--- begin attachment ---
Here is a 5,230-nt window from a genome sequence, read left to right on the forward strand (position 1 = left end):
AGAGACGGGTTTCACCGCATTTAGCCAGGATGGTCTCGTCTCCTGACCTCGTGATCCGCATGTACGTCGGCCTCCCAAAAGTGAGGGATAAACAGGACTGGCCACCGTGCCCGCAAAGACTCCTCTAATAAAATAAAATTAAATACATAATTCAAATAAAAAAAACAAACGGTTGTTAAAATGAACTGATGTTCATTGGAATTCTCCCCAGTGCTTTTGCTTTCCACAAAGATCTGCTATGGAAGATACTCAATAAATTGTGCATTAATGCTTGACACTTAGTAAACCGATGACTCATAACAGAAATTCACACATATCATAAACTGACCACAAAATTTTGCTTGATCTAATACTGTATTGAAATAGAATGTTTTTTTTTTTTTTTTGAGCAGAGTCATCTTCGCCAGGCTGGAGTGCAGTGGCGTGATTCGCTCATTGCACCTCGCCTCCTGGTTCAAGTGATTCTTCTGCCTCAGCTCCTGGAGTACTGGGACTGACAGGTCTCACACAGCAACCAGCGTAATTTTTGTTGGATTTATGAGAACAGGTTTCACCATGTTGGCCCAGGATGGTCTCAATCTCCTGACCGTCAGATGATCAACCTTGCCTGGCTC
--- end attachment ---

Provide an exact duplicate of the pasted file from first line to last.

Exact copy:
Here is a 5,230-nt window from a genome sequence, read left to right on the forward strand (position 1 = left end):
AGAGACGGGTTTCACCGCATTTAGCCAGGATGGTCTCGTCTCCTGACCTCGTGATCCGCATGTACGTCGGCCTCCCAAAAGTGAGGGATAAACAGGACTGGCCACCGTGCCCGCAAAGACTCCTCTAATAAAATAAAATTAAATACATAATTCAAATAAAAAAAACAAACGGTTGTTAAAATGAACTGATGTTCATTGGAATTCTCCCCAGTGCTTTTGCTTTCCACAAAGATCTGCTATGGAAGATACTCAATAAATTGTGCATTAATGCTTGACACTTAGTAAACCGATGACTCATAACAGAAATTCACACATATCATAAACTGACCACAAAATTTTGCTTGATCTAATACTGTATTGAAATAGAATGTTTTTTTTTTTTTTTTGAGCAGAGTCATCTTCGCCAGGCTGGAGTGCAGTGGCGTGATTCGCTCATTGCACCTCGCCTCCTGGTTCAAGTGATTCTTCTGCCTCAGCTCCTGGAGTACTGGGACTGACAGGTCTCACACAGCAACCAGCGTAATTTTTGTTGGATTTATGAGAACAGGTTTCACCATGTTGGCCCAGGATGGTCTCAATCTCCTGACCGTCAGATGATCAACCTTGCCTGGCTC